Norris McLaughlin & Marcus, P.A.

Blogs > Shareholder Disputes in New Jersey

Shareholder agreement

Feb 16, 2017

How An Employee/Shareholder Can Protect Oneself Against Oppression

Because termination of one’s employment does not necessarily equate to shareholder oppression under New Jersey law, as seen in my last post, it is often a good idea to take proactive measures to inoculate yourself against a termination that leaves you in the company as a shareholder, but not as an employee.  This is especially critical if you have invested your own money, since an adverse result in a shareholder oppression litigation would leave your shares held hostage by the majority shareholders, essentially allowing the majority to use your capital in a manner over which you have little or no control.» Read More

May 27, 2014

We Are Getting a “Business Divorce.” Who Gets “Custody” of the Customers?

Many times, two 50% owners possess different areas of expertise and separate spheres of influence.  For example, it is not uncommon for one business partner to be in charge of sales, with the other in charge of finances.  Because of this, one person often has more contacts than the other.  Presumably, but not necessarily, the shareholder in charge of sales will have more customer contacts than the one who runs the front office.» Read More

Apr 14, 2014

Pros & Cons of Alternative Dispute Resolution in Shareholder Dispute Litigation

As many of you have read here before, the New Jersey Limited Liability Company Act now includes recovery for minority member oppression. Those remedies cannot be waived, as a matter of law. However, the parties to an LLC’s operating agreement (or a corporation’s shareholder agreement) can agree to an alternate dispute resolution (“ADR”) mechanism in advance, impacting the forum in which these issues will be decided.» Read More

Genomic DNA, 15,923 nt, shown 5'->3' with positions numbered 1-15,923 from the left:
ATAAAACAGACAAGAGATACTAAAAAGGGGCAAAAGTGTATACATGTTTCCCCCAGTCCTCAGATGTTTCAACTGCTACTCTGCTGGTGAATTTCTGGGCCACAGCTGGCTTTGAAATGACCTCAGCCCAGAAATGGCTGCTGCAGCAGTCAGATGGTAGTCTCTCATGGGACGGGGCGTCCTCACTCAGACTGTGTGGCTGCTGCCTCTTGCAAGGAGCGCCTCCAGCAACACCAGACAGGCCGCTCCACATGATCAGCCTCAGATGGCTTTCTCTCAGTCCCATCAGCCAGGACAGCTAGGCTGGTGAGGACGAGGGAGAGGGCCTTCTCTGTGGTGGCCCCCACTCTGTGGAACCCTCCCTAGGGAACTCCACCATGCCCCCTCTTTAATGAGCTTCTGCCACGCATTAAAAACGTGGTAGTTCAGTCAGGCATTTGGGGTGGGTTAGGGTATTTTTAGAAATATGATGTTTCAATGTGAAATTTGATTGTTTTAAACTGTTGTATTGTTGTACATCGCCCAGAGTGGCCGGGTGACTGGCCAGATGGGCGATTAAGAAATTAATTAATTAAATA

Apr 13, 2012

The Course of Shareholder Dispute Litigation Can Be Affected By The Way Your Shareholder Agreement is Drafted

Many business owners involved in shareholder dispute litigation wish they could go back in time and rewrite their shareholder agreement.  Unfortunately, it is often during expensive, protracted litigation with your business partner that you learn how your shareholder agreement could have been drafted to save you a costly lawsuit, or at least alter the course of that lawsuit.

For example, in one recent case, the Court wound up appointing what is called a “Provisional Director” to break ties between two fifty/fifty owners of a subchapter S corporation. » Read More

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